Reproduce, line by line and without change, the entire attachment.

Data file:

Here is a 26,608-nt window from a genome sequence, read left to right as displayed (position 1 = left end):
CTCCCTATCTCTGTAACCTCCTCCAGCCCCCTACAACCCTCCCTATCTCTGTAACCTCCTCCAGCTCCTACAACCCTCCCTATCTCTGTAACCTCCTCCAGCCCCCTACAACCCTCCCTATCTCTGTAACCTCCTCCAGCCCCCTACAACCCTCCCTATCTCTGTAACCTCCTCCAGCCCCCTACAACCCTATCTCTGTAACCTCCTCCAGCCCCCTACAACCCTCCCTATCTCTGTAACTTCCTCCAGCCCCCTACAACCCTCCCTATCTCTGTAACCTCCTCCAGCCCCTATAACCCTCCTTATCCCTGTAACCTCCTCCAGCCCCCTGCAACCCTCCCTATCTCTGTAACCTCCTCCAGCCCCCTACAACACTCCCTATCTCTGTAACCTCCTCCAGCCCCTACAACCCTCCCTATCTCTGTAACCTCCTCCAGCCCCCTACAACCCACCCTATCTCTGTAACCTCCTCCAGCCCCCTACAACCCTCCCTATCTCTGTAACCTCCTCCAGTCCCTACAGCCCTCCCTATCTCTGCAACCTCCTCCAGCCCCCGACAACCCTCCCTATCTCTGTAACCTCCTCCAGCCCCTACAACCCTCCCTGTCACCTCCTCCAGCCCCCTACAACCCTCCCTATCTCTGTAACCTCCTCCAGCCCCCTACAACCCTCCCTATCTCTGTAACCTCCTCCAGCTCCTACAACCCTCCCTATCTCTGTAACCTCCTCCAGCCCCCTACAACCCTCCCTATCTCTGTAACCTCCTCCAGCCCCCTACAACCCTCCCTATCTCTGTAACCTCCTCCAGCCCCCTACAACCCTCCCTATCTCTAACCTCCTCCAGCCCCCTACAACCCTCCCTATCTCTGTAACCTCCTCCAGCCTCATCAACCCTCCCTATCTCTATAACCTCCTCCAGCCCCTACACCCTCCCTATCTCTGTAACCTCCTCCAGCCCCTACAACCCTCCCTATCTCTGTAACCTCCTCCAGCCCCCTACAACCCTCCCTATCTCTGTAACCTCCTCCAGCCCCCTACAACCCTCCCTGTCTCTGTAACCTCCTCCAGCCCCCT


Here is a 26,608-nt window from a genome sequence, read left to right as displayed (position 1 = left end):
CTCCCTATCTCTGTAACCTCCTCCAGCCCCCTACAACCCTCCCTATCTCTGTAACCTCCTCCAGCTCCTACAACCCTCCCTATCTCTGTAACCTCCTCCAGCCCCCTACAACCCTCCCTATCTCTGTAACCTCCTCCAGCCCCCTACAACCCTCCCTATCTCTGTAACCTCCTCCAGCCCCCTACAACCCTATCTCTGTAACCTCCTCCAGCCCCCTACAACCCTCCCTATCTCTGTAACTTCCTCCAGCCCCCTACAACCCTCCCTATCTCTGTAACCTCCTCCAGCCCCTATAACCCTCCTTATCCCTGTAACCTCCTCCAGCCCCCTGCAACCCTCCCTATCTCTGTAACCTCCTCCAGCCCCCTACAACACTCCCTATCTCTGTAACCTCCTCCAGCCCCTACAACCCTCCCTATCTCTGTAACCTCCTCCAGCCCCCTACAACCCACCCTATCTCTGTAACCTCCTCCAGCCCCCTACAACCCTCCCTATCTCTGTAACCTCCTCCAGTCCCTACAGCCCTCCCTATCTCTGCAACCTCCTCCAGCCCCCGACAACCCTCCCTATCTCTGTAACCTCCTCCAGCCCCTACAACCCTCCCTGTCACCTCCTCCAGCCCCCTACAACCCTCCCTATCTCTGTAACCTCCTCCAGCCCCCTACAACCCTCCCTATCTCTGTAACCTCCTCCAGCTCCTACAACCCTCCCTATCTCTGTAACCTCCTCCAGCCCCCTACAACCCTCCCTATCTCTGTAACCTCCTCCAGCCCCCTACAACCCTCCCTATCTCTGTAACCTCCTCCAGCCCCCTACAACCCTCCCTATCTCTAACCTCCTCCAGCCCCCTACAACCCTCCCTATCTCTGTAACCTCCTCCAGCCTCATCAACCCTCCCTATCTCTATAACCTCCTCCAGCCCCTACACCCTCCCTATCTCTGTAACCTCCTCCAGCCCCTACAACCCTCCCTATCTCTGTAACCTCCTCCAGCCCCCTACAACCCTCCCTATCTCTGTAACCTCCTCCAGCCCCCTACAACCCTCCCTGTCTCTGTAACCTCCTCCAGCCCCCT